Aside from their four-time Pro Bowl quarterback, the Chargers have several other reasons to feel that they can be a competitive playoff team. It may be hard to understand this, given the fact that they lost their No. 1 receiver in Vincent Jackson during the offseason, but the reality is that Norv Turner's team has improved since last year.

Lose one guy, bring in two guys— that was the Chargers' plan and a brilliant one at that. Jackson left, but in came another potent deep threat with the acquisition of Robert Meachem from New Orleans, who has averaged an incredible 17.5 yards per catch over his five-year career.

In addition, San Diego landed one of the speediest slot receivers in football when they brought in Eddie Royal from Denver, who thrives at getting open and will inevitably create havoc as a return specialist. The latter is especially important because special teams have been an ongoing problem for the Chargers, but look for Royal's presence to create a spark that the Bolts have been looking for.

Rivers should be very excited about playing with his new toys, but he will also be using his old ones frequently. This is the first season in a long time, and possibly ever, that Antonio Gates has been one hundred percent healthy in the offseason. Scary, isn't it?

Over the last several years, the former college basketball player and Chargers' tight end has been playing hurt. More specifically, in 2010 and 2011, the game tape repeatedly shows Gates running at half speed due to his ailing foot injury (unlike Randy Moss who chooses to).

This did not stop him, however, from staying productive during that tenure and maintaining his rank as one of the best tight ends in football. Defenses are still game planning for the eight-time Pro Bowler and coverage is often shifted to his side of the field.

After Calvin Johnson, Gates is arguably the most difficult player in the league to cover. His combination of size, athleticism, strength, and speed make him nearly unstoppable, and he rarely, if ever, drops the ball.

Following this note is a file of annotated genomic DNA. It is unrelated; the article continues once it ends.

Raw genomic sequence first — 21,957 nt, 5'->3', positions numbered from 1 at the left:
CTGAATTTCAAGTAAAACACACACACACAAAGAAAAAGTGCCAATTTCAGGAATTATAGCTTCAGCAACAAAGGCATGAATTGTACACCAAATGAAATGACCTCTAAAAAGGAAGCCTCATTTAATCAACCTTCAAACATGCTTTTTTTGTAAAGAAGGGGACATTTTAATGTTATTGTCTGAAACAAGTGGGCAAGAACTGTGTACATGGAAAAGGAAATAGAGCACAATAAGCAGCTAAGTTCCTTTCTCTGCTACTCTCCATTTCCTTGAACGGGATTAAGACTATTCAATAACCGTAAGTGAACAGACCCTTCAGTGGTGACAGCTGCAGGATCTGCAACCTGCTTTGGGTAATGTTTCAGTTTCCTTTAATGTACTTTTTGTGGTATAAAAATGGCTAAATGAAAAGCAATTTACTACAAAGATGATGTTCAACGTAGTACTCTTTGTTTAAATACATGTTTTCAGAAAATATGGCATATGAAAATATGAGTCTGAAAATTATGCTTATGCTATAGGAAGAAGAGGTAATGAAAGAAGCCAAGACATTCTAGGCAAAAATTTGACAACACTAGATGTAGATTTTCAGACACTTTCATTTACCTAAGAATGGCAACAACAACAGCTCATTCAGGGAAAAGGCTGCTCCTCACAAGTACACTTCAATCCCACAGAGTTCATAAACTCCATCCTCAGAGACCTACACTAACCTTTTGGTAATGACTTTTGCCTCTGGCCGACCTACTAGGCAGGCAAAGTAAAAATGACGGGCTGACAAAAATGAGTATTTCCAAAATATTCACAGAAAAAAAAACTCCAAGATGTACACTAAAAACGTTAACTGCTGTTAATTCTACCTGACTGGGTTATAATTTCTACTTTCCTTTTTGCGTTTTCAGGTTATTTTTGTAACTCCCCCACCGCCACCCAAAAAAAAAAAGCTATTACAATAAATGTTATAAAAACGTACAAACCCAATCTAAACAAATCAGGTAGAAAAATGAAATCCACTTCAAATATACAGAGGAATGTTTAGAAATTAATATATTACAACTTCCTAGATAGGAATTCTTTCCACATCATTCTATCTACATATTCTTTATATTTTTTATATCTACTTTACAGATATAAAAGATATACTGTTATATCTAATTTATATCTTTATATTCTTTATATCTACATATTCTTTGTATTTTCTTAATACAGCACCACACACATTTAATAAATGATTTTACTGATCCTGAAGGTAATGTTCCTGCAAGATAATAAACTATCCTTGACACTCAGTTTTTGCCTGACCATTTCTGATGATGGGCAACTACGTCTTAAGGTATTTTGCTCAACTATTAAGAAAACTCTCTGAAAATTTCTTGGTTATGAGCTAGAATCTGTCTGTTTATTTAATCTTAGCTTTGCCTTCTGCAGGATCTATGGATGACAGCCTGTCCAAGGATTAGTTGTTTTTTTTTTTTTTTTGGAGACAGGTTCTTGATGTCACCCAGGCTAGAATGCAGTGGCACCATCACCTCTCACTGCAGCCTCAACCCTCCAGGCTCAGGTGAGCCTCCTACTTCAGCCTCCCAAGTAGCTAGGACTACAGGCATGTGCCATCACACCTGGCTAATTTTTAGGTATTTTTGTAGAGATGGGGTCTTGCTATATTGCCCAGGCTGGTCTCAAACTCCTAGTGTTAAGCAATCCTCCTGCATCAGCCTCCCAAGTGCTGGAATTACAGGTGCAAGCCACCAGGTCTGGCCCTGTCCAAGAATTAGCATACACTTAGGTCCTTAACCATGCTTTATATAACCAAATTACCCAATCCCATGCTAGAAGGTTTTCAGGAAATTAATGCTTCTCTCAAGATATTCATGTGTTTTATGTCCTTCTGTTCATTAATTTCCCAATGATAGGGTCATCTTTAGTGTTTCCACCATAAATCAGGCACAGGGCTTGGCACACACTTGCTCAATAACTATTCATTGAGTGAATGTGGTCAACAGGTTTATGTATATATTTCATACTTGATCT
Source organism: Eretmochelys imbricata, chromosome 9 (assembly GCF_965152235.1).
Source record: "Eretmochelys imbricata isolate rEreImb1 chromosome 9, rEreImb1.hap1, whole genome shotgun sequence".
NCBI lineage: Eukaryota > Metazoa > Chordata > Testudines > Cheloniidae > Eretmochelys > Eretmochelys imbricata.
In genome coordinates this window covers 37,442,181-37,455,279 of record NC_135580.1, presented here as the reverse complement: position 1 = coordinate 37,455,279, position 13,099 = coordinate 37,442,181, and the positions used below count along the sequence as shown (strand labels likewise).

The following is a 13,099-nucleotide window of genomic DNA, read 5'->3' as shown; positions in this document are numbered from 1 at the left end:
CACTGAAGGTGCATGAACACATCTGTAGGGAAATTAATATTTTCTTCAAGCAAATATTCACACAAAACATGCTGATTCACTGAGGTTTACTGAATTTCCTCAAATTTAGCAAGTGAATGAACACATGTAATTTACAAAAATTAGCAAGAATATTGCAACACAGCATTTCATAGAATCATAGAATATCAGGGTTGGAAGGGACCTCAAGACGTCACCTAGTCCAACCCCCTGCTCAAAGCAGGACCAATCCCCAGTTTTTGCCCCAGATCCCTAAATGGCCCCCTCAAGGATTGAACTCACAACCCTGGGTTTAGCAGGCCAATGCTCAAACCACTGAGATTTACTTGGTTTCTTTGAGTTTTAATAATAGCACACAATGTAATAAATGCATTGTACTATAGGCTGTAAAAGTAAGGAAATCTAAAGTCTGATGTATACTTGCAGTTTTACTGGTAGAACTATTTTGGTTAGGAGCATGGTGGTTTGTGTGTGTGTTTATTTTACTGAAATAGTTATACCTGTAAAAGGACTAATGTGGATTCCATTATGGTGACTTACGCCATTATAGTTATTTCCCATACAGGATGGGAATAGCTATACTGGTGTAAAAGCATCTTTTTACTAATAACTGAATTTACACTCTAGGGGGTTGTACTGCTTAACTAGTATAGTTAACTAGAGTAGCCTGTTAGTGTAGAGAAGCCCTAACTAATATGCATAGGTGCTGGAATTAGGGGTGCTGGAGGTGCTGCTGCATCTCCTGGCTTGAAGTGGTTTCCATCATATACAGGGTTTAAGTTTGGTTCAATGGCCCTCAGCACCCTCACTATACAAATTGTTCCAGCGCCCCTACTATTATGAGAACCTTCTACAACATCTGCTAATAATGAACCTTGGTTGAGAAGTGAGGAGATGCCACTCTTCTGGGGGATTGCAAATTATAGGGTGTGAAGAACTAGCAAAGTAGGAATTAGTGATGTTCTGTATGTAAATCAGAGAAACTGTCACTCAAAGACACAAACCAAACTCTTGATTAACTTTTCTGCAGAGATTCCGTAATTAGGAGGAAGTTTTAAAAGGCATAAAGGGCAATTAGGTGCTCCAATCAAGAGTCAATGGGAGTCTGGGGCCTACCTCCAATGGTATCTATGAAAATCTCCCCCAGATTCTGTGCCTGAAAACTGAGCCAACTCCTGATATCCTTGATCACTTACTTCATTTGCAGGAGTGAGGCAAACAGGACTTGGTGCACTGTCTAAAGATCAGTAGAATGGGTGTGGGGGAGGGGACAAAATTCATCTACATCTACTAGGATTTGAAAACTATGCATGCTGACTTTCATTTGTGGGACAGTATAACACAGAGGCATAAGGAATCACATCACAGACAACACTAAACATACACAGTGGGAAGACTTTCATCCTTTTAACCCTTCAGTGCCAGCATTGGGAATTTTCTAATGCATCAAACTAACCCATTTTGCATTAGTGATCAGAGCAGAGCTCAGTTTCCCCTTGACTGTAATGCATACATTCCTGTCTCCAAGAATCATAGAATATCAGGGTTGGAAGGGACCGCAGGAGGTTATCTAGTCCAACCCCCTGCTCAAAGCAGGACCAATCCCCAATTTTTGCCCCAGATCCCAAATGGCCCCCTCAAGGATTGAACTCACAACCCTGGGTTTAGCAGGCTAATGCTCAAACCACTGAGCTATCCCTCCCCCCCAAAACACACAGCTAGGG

While Gates is a future first ballot Hall of Famer, it is still important for Rivers to spread the ball around in order to keep defenses on their feet. Luckily for him, Malcom Floyd is returning and looking to have a breakout year in his first season as the team's No. 1 receiver.

At 6'5" and 225 pounds, Floyd is one of the biggest receivers in all of football. This kind of size causes trouble for cornerbacks, who are usually around 6', because Rivers is one of the most accurate passers in the game and has mastered placing the ball at heights where only his big target can get it.

Now that Jackson is with the Tampa Bay Buccaneers, expect Floyd's numbers to increase by a fair amount from last year, where he caught 43 passes for 856 yards and five touchdowns. Those numbers are well above-average for a team's No. 2 wideout, but this guy has all of the tools to jump into that No. 1 spot, given the fact that he has off-the-charts big-play potential.

In 2011, the Wyoming product led all receivers across the league with a remarkable 19.9 yards per catch. To be able to move the chains with this kind of productivity is detrimental to San Diego's success, and expect Floyd to carry this on despite the fact that he will often be lined up against the opposing team's No. 1 cornerback.

With the number of weapons that Rivers has in his arsenal, the Chargers are primed for an explosive year on offense.

But the coaching staff will also ask the defense to step up and play like they did in 2010, when they were first in yards allowed. Though this may be unrealistic, San Diego must show improvement on the defensive side of the ball if they want to win the division.

The results are in, and the Denver Broncos are still the favorites to win the AFC West, but Philip Rivers and company are an incredibly close second and possess all of the tools to make a deep run in January.